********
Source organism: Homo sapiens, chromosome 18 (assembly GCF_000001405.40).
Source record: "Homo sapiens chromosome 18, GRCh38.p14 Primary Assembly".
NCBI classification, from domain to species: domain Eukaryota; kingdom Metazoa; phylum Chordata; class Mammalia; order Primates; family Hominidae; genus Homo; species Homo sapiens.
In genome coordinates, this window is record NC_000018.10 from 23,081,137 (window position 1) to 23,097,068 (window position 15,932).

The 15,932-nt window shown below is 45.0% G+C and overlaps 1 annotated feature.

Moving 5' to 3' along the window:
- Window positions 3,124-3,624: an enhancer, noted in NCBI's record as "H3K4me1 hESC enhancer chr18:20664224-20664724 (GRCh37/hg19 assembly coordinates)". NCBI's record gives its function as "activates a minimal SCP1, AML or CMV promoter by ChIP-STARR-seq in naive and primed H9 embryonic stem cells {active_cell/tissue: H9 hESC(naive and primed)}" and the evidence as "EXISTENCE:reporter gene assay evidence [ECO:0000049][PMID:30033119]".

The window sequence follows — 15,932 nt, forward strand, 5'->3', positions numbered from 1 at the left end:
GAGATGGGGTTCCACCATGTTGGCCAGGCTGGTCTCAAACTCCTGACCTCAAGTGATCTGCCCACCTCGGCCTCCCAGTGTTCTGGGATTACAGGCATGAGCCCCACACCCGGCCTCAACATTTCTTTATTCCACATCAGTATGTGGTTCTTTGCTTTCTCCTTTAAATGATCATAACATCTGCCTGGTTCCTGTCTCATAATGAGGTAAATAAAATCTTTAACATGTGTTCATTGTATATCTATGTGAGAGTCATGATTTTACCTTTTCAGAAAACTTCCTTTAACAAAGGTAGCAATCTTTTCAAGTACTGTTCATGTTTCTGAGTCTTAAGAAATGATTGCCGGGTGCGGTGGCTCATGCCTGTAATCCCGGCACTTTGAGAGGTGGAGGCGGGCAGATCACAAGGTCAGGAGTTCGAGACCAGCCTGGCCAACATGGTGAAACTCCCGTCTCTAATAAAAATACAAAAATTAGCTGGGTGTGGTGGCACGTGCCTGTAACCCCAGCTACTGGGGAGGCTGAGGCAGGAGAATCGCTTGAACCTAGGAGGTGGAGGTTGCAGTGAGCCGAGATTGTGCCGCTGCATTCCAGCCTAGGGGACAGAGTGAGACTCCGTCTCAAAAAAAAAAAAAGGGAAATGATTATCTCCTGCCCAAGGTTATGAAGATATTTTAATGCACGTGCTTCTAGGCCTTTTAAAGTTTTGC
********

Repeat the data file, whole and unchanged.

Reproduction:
Source organism: Homo sapiens, chromosome 18 (assembly GCF_000001405.40).
Source record: "Homo sapiens chromosome 18, GRCh38.p14 Primary Assembly".
NCBI classification, from domain to species: domain Eukaryota; kingdom Metazoa; phylum Chordata; class Mammalia; order Primates; family Hominidae; genus Homo; species Homo sapiens.
In genome coordinates, this window is record NC_000018.10 from 23,081,137 (window position 1) to 23,097,068 (window position 15,932).

The 15,932-nt window shown below is 45.0% G+C and overlaps 1 annotated feature.

Moving 5' to 3' along the window:
- Window positions 3,124-3,624: an enhancer, noted in NCBI's record as "H3K4me1 hESC enhancer chr18:20664224-20664724 (GRCh37/hg19 assembly coordinates)". NCBI's record gives its function as "activates a minimal SCP1, AML or CMV promoter by ChIP-STARR-seq in naive and primed H9 embryonic stem cells {active_cell/tissue: H9 hESC(naive and primed)}" and the evidence as "EXISTENCE:reporter gene assay evidence [ECO:0000049][PMID:30033119]".

The window sequence follows — 15,932 nt, forward strand, 5'->3', positions numbered from 1 at the left end:
GAGATGGGGTTCCACCATGTTGGCCAGGCTGGTCTCAAACTCCTGACCTCAAGTGATCTGCCCACCTCGGCCTCCCAGTGTTCTGGGATTACAGGCATGAGCCCCACACCCGGCCTCAACATTTCTTTATTCCACATCAGTATGTGGTTCTTTGCTTTCTCCTTTAAATGATCATAACATCTGCCTGGTTCCTGTCTCATAATGAGGTAAATAAAATCTTTAACATGTGTTCATTGTATATCTATGTGAGAGTCATGATTTTACCTTTTCAGAAAACTTCCTTTAACAAAGGTAGCAATCTTTTCAAGTACTGTTCATGTTTCTGAGTCTTAAGAAATGATTGCCGGGTGCGGTGGCTCATGCCTGTAATCCCGGCACTTTGAGAGGTGGAGGCGGGCAGATCACAAGGTCAGGAGTTCGAGACCAGCCTGGCCAACATGGTGAAACTCCCGTCTCTAATAAAAATACAAAAATTAGCTGGGTGTGGTGGCACGTGCCTGTAACCCCAGCTACTGGGGAGGCTGAGGCAGGAGAATCGCTTGAACCTAGGAGGTGGAGGTTGCAGTGAGCCGAGATTGTGCCGCTGCATTCCAGCCTAGGGGACAGAGTGAGACTCCGTCTCAAAAAAAAAAAAAGGGAAATGATTATCTCCTGCCCAAGGTTATGAAGATATTTTAATGCACGTGCTTCTAGGCCTTTTAAAGTTTTGC